Question on divorce/annulment/remarriage

If a catholic decides to marry a non-catholic in a civl ceremony, then divorces the non catholic, what is the catholic supposed to do if he wants to re-marry again? Is an annulment required even though the wedding was a civil ceremony? Was the original wedding even valid to begin with? What if children are involved?

As I understand it… even though the marriage was not valid, the couple who wants to get married within the church should still discuss it with the pastor. It is a shorter annullment process, because it is declared null due to lack of form, however it will still need to be resolved prior to remarrying.

The best place to start is with the Code of Canon Law. It will lay out what the legal requirements for marriage in the Church are.

It can, and usually does, get very complicated.

For example, my husband & I, both confirmed catholics, were not married in the church (the reasons do not matter for this discussion, and that fact has been remidied), but also lacked the “dispensation” for not being married in the Church, so even though the state considered us married, the Church, in fact, did not.

Much of our issue was that we were not told of certain requirements, and actually had our rights under canon law violated not by one, but by 2 priests at 2 different parishes.

So start with Canon Law, then if there are questions after that, the best person to talk with would be a priest or deacon.

“Marriage enjoys the favor of the law.” In other words, if you get married (Catholic, non-Catholic, civil, etc), the Church assumes that you are married. Though a civil marriage is not a sacramental marriage, it is what is termed a good and natural marriage.

If you wish to marry in the Catholic Church and have any prior marriage bond, you will need to seek a decree of nullity, aka annulment. Check with your local parish (or wherever you are registered as a parishoner) to get more details about what to do.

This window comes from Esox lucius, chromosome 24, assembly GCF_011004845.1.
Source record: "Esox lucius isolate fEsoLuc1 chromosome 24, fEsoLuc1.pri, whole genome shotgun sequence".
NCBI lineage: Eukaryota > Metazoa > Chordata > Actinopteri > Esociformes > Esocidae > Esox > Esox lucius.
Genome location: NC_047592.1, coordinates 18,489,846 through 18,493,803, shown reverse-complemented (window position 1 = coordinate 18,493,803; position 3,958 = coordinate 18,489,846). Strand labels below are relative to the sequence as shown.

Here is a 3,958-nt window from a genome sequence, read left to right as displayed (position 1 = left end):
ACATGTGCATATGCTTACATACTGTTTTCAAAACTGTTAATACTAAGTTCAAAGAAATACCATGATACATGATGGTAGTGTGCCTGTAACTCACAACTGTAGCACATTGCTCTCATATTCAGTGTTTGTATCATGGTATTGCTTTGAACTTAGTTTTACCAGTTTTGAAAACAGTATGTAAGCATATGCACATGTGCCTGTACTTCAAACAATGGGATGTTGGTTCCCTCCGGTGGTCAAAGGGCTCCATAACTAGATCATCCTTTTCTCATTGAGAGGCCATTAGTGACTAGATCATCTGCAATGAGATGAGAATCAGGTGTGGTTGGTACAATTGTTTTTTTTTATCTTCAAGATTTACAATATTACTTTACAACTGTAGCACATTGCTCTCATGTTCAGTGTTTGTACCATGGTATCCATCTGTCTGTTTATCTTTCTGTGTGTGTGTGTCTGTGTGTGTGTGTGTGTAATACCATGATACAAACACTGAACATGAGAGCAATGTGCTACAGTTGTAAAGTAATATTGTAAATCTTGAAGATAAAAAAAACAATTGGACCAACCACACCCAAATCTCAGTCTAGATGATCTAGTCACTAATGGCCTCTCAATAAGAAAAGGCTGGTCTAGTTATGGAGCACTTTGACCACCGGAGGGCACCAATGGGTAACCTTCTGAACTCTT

This is fairly complex subject. You may receive some good answers here, but only a Tribunal can ultimately determine your request for a Decree of Nullity. Seriously, start talking with someone in your parish to help you get started on this. Some cases are cut and dry, and some can be quite arduous. You can’t go it alone.

Can. 1055 §1. The matrimonial covenant, by which a man and a woman establish between themselves a partnership of the whole of life and which is ordered by its nature to the good of the spouses and the procreation and education of offspring, has been raised by Christ the Lord to the dignity of a sacrament between the baptized.
§2. For this reason, a valid matrimonial contract cannot exist between the baptized without it being by that fact a sacrament.

Can. 1059 Even if only one party is Catholic, the marriage of Catholics is governed not only by divine law but also by canon law, without prejudice to the competence of civil authority concerning the merely civil effects of the same marriage.

This is called Defect of Form. It must be certified by the Tribunal, but is a fairly quick process.

Can. 1061 …

§3. An invalid marriage is called putative if at least one party celebrated it in good faith, until both parties become certain of its nullity.

Any children are considered legitimate. Further, the parties to the invalid marriage are morally responsible for the support and care of these children.

These are general principles. Any particular case will depend on details which should discussed with a priest and not discussed on-line.

Thanks for clarification, Joe!

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